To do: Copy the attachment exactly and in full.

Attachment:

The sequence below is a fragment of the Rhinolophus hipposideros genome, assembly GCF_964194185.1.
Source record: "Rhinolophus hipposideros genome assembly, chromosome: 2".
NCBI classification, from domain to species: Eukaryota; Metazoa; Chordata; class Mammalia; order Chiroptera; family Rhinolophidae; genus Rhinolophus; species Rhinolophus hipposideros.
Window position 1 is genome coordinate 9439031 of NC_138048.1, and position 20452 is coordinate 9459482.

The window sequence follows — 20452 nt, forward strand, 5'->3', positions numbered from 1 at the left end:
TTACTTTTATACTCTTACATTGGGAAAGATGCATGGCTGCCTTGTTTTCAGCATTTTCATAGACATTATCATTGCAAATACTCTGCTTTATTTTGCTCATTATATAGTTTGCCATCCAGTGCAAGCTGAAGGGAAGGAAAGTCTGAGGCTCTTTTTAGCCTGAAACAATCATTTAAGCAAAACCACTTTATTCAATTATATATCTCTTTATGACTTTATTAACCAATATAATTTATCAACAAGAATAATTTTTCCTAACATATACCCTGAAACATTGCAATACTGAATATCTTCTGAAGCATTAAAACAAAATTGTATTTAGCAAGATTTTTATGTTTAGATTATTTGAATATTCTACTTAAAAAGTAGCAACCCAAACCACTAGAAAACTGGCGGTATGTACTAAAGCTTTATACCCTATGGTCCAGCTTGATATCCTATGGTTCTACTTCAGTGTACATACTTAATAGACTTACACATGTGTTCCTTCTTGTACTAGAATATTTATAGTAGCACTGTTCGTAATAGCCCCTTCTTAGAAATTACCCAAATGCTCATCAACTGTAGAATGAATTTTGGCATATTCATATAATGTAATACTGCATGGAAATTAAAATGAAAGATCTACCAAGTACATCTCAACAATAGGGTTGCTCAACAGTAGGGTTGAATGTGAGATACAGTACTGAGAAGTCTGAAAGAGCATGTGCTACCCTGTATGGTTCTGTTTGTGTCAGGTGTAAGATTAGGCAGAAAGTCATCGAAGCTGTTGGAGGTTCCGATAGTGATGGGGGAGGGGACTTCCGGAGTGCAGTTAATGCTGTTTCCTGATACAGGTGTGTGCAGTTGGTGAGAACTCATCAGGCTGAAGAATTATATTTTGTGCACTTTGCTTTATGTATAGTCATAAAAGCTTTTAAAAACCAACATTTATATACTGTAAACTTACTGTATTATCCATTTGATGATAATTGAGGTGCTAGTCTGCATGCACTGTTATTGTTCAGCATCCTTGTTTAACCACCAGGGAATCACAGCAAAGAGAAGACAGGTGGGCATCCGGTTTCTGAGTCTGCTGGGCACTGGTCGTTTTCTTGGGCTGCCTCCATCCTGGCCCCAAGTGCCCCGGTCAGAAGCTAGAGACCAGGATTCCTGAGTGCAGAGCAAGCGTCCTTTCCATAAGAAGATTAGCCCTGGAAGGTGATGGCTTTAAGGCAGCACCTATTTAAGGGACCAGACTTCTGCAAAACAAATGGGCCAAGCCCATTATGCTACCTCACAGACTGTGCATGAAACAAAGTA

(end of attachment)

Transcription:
The sequence below is a fragment of the Rhinolophus hipposideros genome, assembly GCF_964194185.1.
Source record: "Rhinolophus hipposideros genome assembly, chromosome: 2".
NCBI classification, from domain to species: Eukaryota; Metazoa; Chordata; class Mammalia; order Chiroptera; family Rhinolophidae; genus Rhinolophus; species Rhinolophus hipposideros.
Window position 1 is genome coordinate 9439031 of NC_138048.1, and position 20452 is coordinate 9459482.

The window sequence follows — 20452 nt, forward strand, 5'->3', positions numbered from 1 at the left end:
TTACTTTTATACTCTTACATTGGGAAAGATGCATGGCTGCCTTGTTTTCAGCATTTTCATAGACATTATCATTGCAAATACTCTGCTTTATTTTGCTCATTATATAGTTTGCCATCCAGTGCAAGCTGAAGGGAAGGAAAGTCTGAGGCTCTTTTTAGCCTGAAACAATCATTTAAGCAAAACCACTTTATTCAATTATATATCTCTTTATGACTTTATTAACCAATATAATTTATCAACAAGAATAATTTTTCCTAACATATACCCTGAAACATTGCAATACTGAATATCTTCTGAAGCATTAAAACAAAATTGTATTTAGCAAGATTTTTATGTTTAGATTATTTGAATATTCTACTTAAAAAGTAGCAACCCAAACCACTAGAAAACTGGCGGTATGTACTAAAGCTTTATACCCTATGGTCCAGCTTGATATCCTATGGTTCTACTTCAGTGTACATACTTAATAGACTTACACATGTGTTCCTTCTTGTACTAGAATATTTATAGTAGCACTGTTCGTAATAGCCCCTTCTTAGAAATTACCCAAATGCTCATCAACTGTAGAATGAATTTTGGCATATTCATATAATGTAATACTGCATGGAAATTAAAATGAAAGATCTACCAAGTACATCTCAACAATAGGGTTGCTCAACAGTAGGGTTGAATGTGAGATACAGTACTGAGAAGTCTGAAAGAGCATGTGCTACCCTGTATGGTTCTGTTTGTGTCAGGTGTAAGATTAGGCAGAAAGTCATCGAAGCTGTTGGAGGTTCCGATAGTGATGGGGGAGGGGACTTCCGGAGTGCAGTTAATGCTGTTTCCTGATACAGGTGTGTGCAGTTGGTGAGAACTCATCAGGCTGAAGAATTATATTTTGTGCACTTTGCTTTATGTATAGTCATAAAAGCTTTTAAAAACCAACATTTATATACTGTAAACTTACTGTATTATCCATTTGATGATAATTGAGGTGCTAGTCTGCATGCACTGTTATTGTTCAGCATCCTTGTTTAACCACCAGGGAATCACAGCAAAGAGAAGACAGGTGGGCATCCGGTTTCTGAGTCTGCTGGGCACTGGTCGTTTTCTTGGGCTGCCTCCATCCTGGCCCCAAGTGCCCCGGTCAGAAGCTAGAGACCAGGATTCCTGAGTGCAGAGCAAGCGTCCTTTCCATAAGAAGATTAGCCCTGGAAGGTGATGGCTTTAAGGCAGCACCTATTTAAGGGACCAGACTTCTGCAAAACAAATGGGCCAAGCCCATTATGCTACCTCACAGACTGTGCATGAAACAAAGTA